Petritoli

Presentation

Petritoli was founded by Farfensi monks in the 10th century with the name of Castel Rodolfo. Passed under Transaric baron of Saltareccia, it was given to the bishop of Fermo in 1055. Since 1198, it had its own government until Frederick II conquested it in 1250, and then ceded it to Fermo again, an imperial ally. After various events, which saw sieges and destruction, alternated periods of relative autonomy with periods of submission to Fermo. At Napoleon times, Petritoli got the title of Canton, actively participating in the subsequent uprisings of Risorgimento.
The name Petritoli would derive from the merger of the three castles of Petrosa, Petrania, and Petrollavia, but the etymology is controversial, as these names refer to three villages, and related streets, built outside the castle walls.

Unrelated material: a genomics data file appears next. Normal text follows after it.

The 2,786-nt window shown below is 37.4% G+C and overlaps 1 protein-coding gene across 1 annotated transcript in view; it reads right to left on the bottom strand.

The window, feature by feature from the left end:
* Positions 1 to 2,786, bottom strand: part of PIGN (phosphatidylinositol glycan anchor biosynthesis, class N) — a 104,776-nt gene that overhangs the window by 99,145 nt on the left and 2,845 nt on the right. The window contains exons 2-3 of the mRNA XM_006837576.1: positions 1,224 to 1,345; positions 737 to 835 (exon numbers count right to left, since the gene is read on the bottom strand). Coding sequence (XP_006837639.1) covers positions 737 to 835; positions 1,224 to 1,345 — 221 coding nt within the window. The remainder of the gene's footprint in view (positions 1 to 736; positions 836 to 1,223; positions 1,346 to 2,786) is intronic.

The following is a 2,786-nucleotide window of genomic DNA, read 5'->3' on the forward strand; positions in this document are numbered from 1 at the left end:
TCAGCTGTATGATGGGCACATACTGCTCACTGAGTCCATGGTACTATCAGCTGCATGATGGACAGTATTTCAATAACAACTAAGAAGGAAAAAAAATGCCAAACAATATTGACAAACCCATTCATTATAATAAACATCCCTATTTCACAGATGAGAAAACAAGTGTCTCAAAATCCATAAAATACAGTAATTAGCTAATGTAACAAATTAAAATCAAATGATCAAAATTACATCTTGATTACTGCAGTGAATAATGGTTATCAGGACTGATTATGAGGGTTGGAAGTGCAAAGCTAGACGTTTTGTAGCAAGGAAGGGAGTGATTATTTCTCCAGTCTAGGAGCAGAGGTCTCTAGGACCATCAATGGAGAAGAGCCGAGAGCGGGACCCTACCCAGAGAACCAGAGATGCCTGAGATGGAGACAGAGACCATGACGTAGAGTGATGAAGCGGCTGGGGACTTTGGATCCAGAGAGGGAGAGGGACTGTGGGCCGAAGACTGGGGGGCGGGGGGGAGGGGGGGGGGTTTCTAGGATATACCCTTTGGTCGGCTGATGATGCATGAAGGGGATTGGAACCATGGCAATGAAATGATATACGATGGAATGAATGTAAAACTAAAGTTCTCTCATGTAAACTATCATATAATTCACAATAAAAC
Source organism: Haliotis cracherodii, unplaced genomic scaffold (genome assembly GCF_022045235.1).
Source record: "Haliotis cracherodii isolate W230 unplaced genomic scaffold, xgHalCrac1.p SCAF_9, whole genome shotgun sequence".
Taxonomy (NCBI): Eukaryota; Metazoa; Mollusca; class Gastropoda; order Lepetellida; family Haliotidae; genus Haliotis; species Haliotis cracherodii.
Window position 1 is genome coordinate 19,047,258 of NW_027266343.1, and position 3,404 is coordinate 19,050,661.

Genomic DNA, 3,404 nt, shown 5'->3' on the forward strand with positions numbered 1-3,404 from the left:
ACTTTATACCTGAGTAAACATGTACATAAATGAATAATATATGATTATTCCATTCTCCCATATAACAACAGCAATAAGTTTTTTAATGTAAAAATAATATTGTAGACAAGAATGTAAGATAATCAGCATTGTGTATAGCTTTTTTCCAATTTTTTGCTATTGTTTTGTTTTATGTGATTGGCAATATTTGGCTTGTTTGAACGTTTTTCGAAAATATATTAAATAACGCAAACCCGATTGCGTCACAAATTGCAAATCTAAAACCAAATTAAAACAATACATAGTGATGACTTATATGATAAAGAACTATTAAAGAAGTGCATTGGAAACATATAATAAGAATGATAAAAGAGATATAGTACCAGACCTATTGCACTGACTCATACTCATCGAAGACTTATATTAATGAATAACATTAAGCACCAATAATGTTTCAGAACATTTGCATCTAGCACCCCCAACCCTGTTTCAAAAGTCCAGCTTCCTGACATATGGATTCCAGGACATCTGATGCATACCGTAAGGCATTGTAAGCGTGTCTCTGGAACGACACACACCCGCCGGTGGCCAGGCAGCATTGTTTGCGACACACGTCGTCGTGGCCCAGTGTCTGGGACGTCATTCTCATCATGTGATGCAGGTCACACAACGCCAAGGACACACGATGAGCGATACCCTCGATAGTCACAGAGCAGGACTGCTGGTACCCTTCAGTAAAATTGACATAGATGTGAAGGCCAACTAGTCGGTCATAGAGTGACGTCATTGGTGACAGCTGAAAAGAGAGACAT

Monuments:
Through three pointed arches from the nineteenth-century, and two fifteenth-century towers, you enter the ancient town.
The former convent of the Poor Clares, now Palazzo Comunale, preserves a seventeenth-century wooden choir in an interior room.
The Civic Tower was built in the nineteenth century by superimposing three different plans: a square ashlar base, an octagonal body above and a round terminal crowned by a small dome, both in brick masonry. In the main street is the twentieth-century Palazzo Vitali, in Venetian-Gothic style. Next door is the Teatro dell’Iride (1873–77), built to a design by Giuseppe Sabbatini.
Outside the old town, there is the former convent of the Minori Osservanti, now used as a clinic, the adjoining church, with an eighteenth-century ceiling with octagonal coffered decorated with egg yolk tempera, preserves an organ by Callido inside. < br> The hamlet of Moregnano, a Municipality until 1869, is structured as a fortified settlement; while the Valmir hamlet is located along the Val d’Aso state road 433.